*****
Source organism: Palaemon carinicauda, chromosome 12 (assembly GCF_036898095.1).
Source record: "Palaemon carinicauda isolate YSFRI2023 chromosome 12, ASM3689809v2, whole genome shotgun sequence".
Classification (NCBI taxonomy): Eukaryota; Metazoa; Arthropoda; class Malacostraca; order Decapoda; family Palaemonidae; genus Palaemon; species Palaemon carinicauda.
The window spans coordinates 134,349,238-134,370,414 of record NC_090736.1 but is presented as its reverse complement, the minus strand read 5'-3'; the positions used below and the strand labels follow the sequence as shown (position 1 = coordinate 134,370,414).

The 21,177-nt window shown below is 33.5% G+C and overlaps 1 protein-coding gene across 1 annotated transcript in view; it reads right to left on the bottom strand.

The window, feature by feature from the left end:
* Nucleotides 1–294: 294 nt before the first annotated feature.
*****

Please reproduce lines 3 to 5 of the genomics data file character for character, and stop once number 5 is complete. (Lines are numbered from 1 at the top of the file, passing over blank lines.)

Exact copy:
Classification (NCBI taxonomy): Eukaryota; Metazoa; Arthropoda; class Malacostraca; order Decapoda; family Palaemonidae; genus Palaemon; species Palaemon carinicauda.
The window spans coordinates 134,349,238-134,370,414 of record NC_090736.1 but is presented as its reverse complement, the minus strand read 5'-3'; the positions used below and the strand labels follow the sequence as shown (position 1 = coordinate 134,370,414).

The 21,177-nt window shown below is 33.5% G+C and overlaps 1 protein-coding gene across 1 annotated transcript in view; it reads right to left on the bottom strand.